Ada Lovelace, First Computer Programmer, Honored By Google

Ada Lovelace, known as the founder of scientific computing, was honored on Google's home page with a doodle on Monday.

Monday, Dec. 10 marked what would have been the early computer whiz's 197th birthday.

In order to highlight Lovelace's accomplishments, Google hosted several illustrations featuring not only the drawings, but also images of computers, mathematics, and music.

"We hope today's doodle inspires people to find out more about Ada, and about the contributions made by women in general to science and technology," a post to Google's blog read.

Also known by names Augusta Ada Byron and the Countess of Lovelace, the English mathematician worked on Charles Babbage's early computer, the Analytical Engine.

Lovelace went on to write what was later recognized as the first algorithm intended to be processed by a machine, and because of this, she has been deemed the world's first computer programmer.

As the estranged daughter of romantic poet Lord Byron, Lovelace sought comfort in math, according to Wired magazine.

"She was the daughter of the poet Lord Byron, though he had little influence on her life after divorcing her mother," the magazine reported. "Ada's youth is almost a textbook example of growing up as a nerd. She suffered numerous illnesses, including terrible headaches, and a paralyzing bout with measles, all of which led her to pursue a deep interest in education, particularly mathematics, where she excelled."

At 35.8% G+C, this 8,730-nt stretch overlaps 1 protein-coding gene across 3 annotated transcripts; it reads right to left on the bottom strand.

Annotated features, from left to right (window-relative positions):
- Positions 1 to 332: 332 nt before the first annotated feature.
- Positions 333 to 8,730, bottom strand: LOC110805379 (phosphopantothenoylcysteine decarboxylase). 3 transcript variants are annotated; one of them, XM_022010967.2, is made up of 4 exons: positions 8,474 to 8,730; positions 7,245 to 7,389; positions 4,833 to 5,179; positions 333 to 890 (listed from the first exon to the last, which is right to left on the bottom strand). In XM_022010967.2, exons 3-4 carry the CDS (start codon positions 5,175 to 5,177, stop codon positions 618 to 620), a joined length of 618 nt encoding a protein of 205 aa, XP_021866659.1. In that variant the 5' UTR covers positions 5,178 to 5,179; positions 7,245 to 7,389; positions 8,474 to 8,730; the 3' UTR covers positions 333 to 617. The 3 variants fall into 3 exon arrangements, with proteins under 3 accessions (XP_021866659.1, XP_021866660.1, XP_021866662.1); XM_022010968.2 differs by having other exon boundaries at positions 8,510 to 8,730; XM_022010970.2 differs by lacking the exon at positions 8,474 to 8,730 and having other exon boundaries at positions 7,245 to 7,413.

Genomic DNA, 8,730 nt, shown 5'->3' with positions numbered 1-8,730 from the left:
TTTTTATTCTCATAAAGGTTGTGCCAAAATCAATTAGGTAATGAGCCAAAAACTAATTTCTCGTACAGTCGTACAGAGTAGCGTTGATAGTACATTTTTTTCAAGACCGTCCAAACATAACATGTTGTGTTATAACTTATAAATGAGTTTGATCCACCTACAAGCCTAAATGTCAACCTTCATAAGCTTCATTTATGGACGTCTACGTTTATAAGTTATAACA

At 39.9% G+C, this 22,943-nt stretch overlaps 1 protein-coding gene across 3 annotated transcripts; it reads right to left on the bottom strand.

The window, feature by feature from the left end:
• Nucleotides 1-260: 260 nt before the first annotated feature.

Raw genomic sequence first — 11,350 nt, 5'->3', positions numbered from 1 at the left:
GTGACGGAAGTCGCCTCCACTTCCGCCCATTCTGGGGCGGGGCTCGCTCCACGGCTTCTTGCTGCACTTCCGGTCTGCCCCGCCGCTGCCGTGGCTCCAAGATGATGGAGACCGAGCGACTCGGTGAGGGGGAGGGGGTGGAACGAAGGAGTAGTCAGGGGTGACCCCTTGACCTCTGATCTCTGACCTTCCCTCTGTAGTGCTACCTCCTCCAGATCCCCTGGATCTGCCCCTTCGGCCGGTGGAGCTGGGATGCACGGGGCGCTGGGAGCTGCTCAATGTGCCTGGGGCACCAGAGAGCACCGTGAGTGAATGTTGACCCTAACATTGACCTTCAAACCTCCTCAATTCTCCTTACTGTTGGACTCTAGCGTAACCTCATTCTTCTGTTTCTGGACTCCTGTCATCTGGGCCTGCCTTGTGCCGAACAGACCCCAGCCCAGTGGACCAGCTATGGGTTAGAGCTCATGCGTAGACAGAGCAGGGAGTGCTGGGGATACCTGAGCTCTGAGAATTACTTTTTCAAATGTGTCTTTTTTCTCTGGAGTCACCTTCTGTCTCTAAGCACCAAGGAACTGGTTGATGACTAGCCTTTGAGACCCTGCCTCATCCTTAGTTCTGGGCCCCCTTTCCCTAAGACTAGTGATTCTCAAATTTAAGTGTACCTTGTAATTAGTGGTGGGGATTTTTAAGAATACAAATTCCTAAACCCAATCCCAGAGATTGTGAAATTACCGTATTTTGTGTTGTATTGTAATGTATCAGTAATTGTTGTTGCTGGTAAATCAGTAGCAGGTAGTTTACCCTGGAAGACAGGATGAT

The visionary died in 1852 at age 36. The Ada programmer language was named in honor of the 19th century pioneer.

Google's homage to Lovelace was not the first attention drawn to the mathematician. Since 2009, Lovelace fans have honored her contributions by celebrating an official Ada Lovelace Day. The event took place on Oct. 16 this year, with next year's event scheduled for Tuesday, Oct. 15.

"Ada Lovelace Day is about sharing stories of women, whether engineers, scientists, technologists or mathematicians (STEM), who have inspired you to become who you are today," explained a post on, the organization behind Ada Lovelace Day.

"The aim to create new role models for girls and women in these male-dominated fields by raising the profile of other women in STEM," it continued.

Lovelace's father Lord Byron is best known for his lengthy narrative poems such as "Don Juan" and "Childe Harold's Pilgrimage."